Then one day when all this was very much being discussed, Fr. Aidan, after praying with me, said that he felt the Holy Spirit was saying to read chapter 3 of the Acts of the Apostles. As far as I know Fr. Aidan did not know of my involvement with a new outreach, but the piece in question has John and Peter, shortly after the descent of the Holy Spirit (with wind and fire) being asked for alms by a lame beggar at the entrance to the temple. Peter says ‘look at us’ and the man looks at them hoping to receive something but Peter then says I have neither silver nor gold but what I do have I will give you … ‘In the name of Jesus Christ of Nazareth, walk’… This does not mean that we do not give clothes and nourishing food; of course not; for St. James, for example, is clear on this. But what it does mean is that we must recognise what is most important. Even in Calcutta where material poverty is worse than what we usually find, Mother Theresa has said that what the poor need most is not clothes, food, shelter etc. (and they do need these greatly) but dignity, having their dignity affirmed, someone letting them know their dignity. So we need to know what we have. We are Christians. What we have is great indeed: We have Jesus. Jesus has given Himself to us (He Loved us first..Love is from God-St. John) therefore we have Jesus to give and we have to give Jesus to each other (We must Love one another St. John ) …

1.The Source of our giving is God and our Faith in God and in particular it is the Mass (from ‘Missa’ meaning ‘sent’). We were sent to give. Jesus has given. We have to give.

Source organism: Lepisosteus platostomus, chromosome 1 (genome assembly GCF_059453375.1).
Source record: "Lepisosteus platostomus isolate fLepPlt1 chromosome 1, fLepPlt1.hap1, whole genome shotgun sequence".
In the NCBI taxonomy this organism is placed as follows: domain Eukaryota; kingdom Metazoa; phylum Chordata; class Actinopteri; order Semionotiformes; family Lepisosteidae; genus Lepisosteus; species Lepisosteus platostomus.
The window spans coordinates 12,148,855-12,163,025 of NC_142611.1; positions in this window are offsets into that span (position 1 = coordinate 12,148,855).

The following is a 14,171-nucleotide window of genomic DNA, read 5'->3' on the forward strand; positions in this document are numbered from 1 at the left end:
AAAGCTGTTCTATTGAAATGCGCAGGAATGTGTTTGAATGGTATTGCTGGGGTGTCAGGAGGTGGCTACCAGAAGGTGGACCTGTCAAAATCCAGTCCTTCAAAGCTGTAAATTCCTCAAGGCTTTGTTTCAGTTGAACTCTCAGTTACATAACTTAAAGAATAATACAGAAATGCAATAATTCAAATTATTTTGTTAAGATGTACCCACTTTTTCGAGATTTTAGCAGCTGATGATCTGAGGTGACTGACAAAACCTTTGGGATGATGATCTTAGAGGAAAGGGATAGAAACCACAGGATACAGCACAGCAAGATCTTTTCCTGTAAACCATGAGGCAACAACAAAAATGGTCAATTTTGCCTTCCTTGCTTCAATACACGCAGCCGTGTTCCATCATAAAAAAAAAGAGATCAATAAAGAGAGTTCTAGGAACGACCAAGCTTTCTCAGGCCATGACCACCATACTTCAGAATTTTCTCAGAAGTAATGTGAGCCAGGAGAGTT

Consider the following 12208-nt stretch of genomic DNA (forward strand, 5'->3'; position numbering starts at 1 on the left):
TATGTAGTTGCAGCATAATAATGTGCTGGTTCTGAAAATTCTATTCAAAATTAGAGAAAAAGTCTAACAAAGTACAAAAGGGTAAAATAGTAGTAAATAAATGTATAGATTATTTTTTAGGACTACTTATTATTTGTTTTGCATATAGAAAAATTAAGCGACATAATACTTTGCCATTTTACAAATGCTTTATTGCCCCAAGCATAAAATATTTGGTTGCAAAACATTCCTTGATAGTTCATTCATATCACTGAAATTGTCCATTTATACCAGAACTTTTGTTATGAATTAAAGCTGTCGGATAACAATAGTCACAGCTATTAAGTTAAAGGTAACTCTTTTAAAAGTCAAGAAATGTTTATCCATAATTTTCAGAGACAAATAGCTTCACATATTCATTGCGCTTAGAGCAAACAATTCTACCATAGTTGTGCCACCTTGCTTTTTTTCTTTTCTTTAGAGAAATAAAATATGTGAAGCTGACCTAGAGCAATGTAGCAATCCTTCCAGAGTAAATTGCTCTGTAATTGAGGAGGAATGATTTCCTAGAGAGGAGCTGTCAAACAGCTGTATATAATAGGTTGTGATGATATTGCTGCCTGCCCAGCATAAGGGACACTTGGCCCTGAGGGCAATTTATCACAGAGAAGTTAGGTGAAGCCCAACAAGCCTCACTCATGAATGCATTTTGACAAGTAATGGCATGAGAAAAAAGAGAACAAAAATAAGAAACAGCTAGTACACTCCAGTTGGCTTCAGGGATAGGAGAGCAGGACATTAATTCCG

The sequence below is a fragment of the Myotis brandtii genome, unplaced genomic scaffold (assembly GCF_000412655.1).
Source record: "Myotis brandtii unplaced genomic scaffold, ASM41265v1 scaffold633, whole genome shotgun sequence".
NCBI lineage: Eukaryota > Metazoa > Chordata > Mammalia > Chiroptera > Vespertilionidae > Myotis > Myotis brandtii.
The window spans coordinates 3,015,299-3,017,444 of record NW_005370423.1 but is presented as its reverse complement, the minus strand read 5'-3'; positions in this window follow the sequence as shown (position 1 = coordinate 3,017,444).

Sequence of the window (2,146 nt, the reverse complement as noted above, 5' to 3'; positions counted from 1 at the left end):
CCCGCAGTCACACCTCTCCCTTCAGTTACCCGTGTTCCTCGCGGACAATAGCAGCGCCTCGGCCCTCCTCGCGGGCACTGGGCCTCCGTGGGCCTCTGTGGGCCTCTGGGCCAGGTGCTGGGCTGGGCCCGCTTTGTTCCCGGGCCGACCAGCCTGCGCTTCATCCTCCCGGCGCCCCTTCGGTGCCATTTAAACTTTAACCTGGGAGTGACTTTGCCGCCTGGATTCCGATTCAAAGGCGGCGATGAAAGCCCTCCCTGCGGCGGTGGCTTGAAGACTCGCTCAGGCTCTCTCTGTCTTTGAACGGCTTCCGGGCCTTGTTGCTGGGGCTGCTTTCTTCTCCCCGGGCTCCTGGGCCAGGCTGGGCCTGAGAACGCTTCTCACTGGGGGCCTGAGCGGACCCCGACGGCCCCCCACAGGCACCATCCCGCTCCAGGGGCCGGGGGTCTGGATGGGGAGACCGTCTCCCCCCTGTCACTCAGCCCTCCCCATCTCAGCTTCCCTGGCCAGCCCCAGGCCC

2.What/Who we give is Jesus. We have received Him in the Sacraments and the Word and especially in Holy Communion. We have Jesus to give. We cannot leave him in the tabernacle. We must bring him with us. We must feed people with Him because with Him and Him alone they will never be hungry (John 6) and with everything else they will Die eventually. Our hearts are restless until they rest in Him (St. Augustine). He must be given away because this Bread that He has given is for the LIFE of the world(John 6). We are to allow Him to give through us if it is His will. We are not to hide Him. We have to give Jesus (it is Jesus that we have to give)

3. Who we give to is Jesus. ‘As long as you did it to one of these, the least of my brethren, you did it to me’ (Matthew 25). (We have Jesus).


Because Jesus has given to us, we have Jesus to give, we have Jesus to give to and we have to give Jesus


(*) ‘The wind blows wherever it pleases;
you hear its sound;
but you cannot tell where it comes from or where it is going.
That is how it is with all who are born of the Spirit. (John 3:8).

Because our primary aim from the outset really was to be living witnesses to the Mercy of God (made present in the Holy Sacrifice of the Mass) ready to be lead wherever the Holy Spirit would lead us (in particular with regard to the homeless, to bring Jesus to Jesus), everything else that we do (and I do mean everything else that we do) is really secondary and totally jetisonable if it were to interfere with what God wants to do with us. So it is potentially good to have routes along which to go, sandwiches to bring, soup to bring, a box to carry things in but they’re not ends in themselves. They are very good and very useful because God has given them to manifest His Mercy.


St. Augustine Sermon Catechism pages 237 LG 48 3 (Lumen Gentium (Vatican II) (Constitution on The Church)) Page 236 Watch constantly ‘Would that you had known that my little ones were in need when I placed them on earth for you and appointed them your stewards to bring your good works into my treasury. But you have placed nothing in their hands; therefore you have found nothing in my presence’

A still small voice (Elijah 1 Kings 19:12)

‘And the Lord said
“What have you done. The voice of your brother’s blood is crying to me from the ground.” (Gen 4:10)

Christ’s blood sacrifice – Abel

The Holy Spirit blows where He wills (cf. John 3:8)